Most of us have heard similar stories.
A male manager says something grossly offensive to a female employee at a meeting. The humiliated woman files suit. She wins her lawsuit and receives a generous payout.
But then, she can no longer get a job in her business. No one wants to hire her; she has become radioactive. She has joined the ranks of the unemployable.
The moral of the story: litigation should not be used as an instrument for social engineering.
Today’s working women have had their consciousness raised. They are intensely aware of a large variety of actions that constitute harassment. They are not only more conscious; they are more sensitive to even minor abuse. Having been empowered by the legal profession they believe that their grievances should be heard in court.
At times they win their lawsuits. At times, they lose. On other occasions they submit their complaints to arbitration.
In all cases they insist that male sexual harassment creates a hostile workplace environment. Unfortunately, the men who are targeted by their grievances believe that their behavior—which may or may not be innocent--has been criminalized, thus creating a hostile workplace environment.
Why have more women around if their presence makes men more wary of lawsuits?
For lawyers, lawsuits are business. Lawyers make a living from them. The more lawsuits, the higher their fees. It is in their interest to define harassment as broadly as possible, the better to gin up their own fees.
At times, harassment verges on criminal assault. At times, what is perceived as harassment was intended as a jest.
Telling a woman that she must offer sexual favors or miss out on a promotion feels like extortion. Harassing a woman with repeated phone calls and text messages requesting sexual favors or even a date verges on stalking.
And yet, commenting on a woman’s appearance does not feel to most men like a criminal act or a civil tort. If a woman puts a great deal of time and effort into looking her best, a man knows that he should offer her a compliment or two. If a woman wears a low-cut top or unbuttons one extra button on her blouse, most men are going to notice, even to ogle. Is it harassment or instinct?
Ideally, interactions between men and women—inside and outside the workplace-- should be regulated by codes of gentlemanly and ladylike behavior. Today, they are being policed by lawyers.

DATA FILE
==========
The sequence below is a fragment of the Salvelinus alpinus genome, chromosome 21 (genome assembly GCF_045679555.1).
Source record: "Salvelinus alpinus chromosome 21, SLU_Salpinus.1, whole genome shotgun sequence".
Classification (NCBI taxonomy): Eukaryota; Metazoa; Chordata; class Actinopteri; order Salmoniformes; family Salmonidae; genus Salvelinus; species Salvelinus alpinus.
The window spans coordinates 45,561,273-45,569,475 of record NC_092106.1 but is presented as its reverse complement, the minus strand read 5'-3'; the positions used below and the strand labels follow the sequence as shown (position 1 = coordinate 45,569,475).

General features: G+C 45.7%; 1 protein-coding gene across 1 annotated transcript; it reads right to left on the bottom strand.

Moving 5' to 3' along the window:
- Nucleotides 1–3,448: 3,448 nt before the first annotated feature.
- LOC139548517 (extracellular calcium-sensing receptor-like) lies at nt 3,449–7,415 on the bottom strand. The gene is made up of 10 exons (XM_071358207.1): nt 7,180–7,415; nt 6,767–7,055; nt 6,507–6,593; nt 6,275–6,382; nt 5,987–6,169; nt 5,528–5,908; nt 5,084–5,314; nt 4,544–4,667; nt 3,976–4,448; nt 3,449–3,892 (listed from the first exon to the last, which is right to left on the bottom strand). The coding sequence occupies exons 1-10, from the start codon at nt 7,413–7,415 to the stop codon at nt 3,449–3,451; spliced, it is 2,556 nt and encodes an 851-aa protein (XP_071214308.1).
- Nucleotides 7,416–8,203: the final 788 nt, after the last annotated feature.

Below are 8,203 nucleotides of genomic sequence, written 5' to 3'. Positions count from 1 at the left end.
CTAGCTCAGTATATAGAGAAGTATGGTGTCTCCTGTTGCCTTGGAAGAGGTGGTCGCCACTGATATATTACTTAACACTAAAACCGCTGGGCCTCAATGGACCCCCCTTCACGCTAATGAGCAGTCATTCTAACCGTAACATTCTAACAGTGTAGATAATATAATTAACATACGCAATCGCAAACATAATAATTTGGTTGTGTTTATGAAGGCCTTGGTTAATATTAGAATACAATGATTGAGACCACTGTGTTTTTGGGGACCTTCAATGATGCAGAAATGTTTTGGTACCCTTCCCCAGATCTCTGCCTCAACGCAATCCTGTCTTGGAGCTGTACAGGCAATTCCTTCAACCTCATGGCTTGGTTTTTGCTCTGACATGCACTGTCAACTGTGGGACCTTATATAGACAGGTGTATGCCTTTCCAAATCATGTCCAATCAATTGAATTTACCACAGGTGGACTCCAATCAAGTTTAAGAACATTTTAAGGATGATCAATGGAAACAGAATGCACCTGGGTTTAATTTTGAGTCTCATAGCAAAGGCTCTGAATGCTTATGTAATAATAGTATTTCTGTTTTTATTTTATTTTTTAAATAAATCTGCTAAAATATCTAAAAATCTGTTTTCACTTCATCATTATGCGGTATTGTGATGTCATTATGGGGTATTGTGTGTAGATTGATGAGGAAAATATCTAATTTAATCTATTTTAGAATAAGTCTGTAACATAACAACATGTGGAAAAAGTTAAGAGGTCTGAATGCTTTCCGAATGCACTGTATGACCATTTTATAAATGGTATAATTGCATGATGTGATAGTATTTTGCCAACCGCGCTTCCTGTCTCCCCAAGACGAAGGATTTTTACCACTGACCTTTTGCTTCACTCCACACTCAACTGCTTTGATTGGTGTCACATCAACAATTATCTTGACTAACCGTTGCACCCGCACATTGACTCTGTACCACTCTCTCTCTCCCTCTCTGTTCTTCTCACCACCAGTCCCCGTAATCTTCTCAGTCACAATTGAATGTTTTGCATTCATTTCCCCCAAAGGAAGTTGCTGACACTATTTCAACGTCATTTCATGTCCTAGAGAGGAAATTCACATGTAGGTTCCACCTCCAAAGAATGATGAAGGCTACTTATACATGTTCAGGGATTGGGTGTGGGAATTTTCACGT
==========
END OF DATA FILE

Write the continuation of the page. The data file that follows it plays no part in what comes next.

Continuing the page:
In the end, no one seems to win.
Ellen Chang writes for Main Street:
Even though the law protects victims of sexual harassment, the threat of facing a reprisal remains at the forefront for many employees, said Sam Cleaver, an attorney who represents victims of sexual harassment in Los Angeles. Many women are concerned that filing a lawsuit hinders their ability to get another job, especially if they work in an insular industry.
“If you complain, you can be retaliated against – do you want to have a great lawsuit or a great job?” he said.
Moreover, the processes of discovery and cross examination at trial can be demeaning and embarrassing:
Women who are executives or in an upper management position are less likely to bring a sexual harassment lawsuit, because these cases are personal and having your life critiqued by juries and lawyers is tough, she said.
There’s more to it than passing new laws and regulations. For laws to be effective, they must make intuitive sense. Isn’t that the guiding principle of the common law?
People have to understand intuitively what constitutes sexual harassment and what does not. If new definitions expand the scope to the point where it comprises actions that do not feel like harassment, the tactic will not diminish the incidence of sexual harassment. Men will be reduced to testing boundaries to see what they can get away with.
The Post explains:
Sexual harassment cases in the workplace range from minor jokes and a slightly hostile workplace to overt touching, “which is nothing less than a sexual battery,” said Peter Ticktin, a senior partner at Ticktin Law Group in Deerfield Beach, Fla.
Minor jokes? The broader the definition the less sense it makes. The less sense it makes the more men will feel that they are being harassed by lawyers and HR.
But, some women like bawdy humor, because it makes them feel like one of the guys. And yet, how’s a man to know whether one woman or another likes or does not like such humor. What happens if there are several women in a group and some like certain jokes and others do not?
Overly familiar touching can certainly be an assault, but it must depend on who is touching whom where, and on whether the touch is intentional or not.
If you turn too many different male behaviors into criminal actions, you will cause people to disrespect the law.
The situation is confusing. Women want to be treated as equals. Presumably, this implies that they want to be treated as men are treated. And yet, they require special treatment because certain gestures and even jokes, when addressed to a woman become aggressive.
In truth, one does well not to tell vulgar and obscene jokes to women. In the distant past gentlemen never used foul language around women. And ladies prided themselves on their modesty.
Surely, this was a good idea. Unfortunately, feminists have rejected the code of gentlemanly and ladylike behavior as sexist oppression.
The have created a strange dissonance. On the one hand women want to be treated as professionals. They insist that their sexuality be kept out of any professional equation. On the other hand, second-wave feminism has insisted on the open and honest discussion of female sexuality. The culture of female modesty lost out to a culture defined by The Hite Report, Fear of Flying and The Vagina Monologues.
If feminists fill the media with frank discussions of female anatomy they are not very well placed to condemn men who use vulgar language.
At the least, men will find the culture confusing and threatening.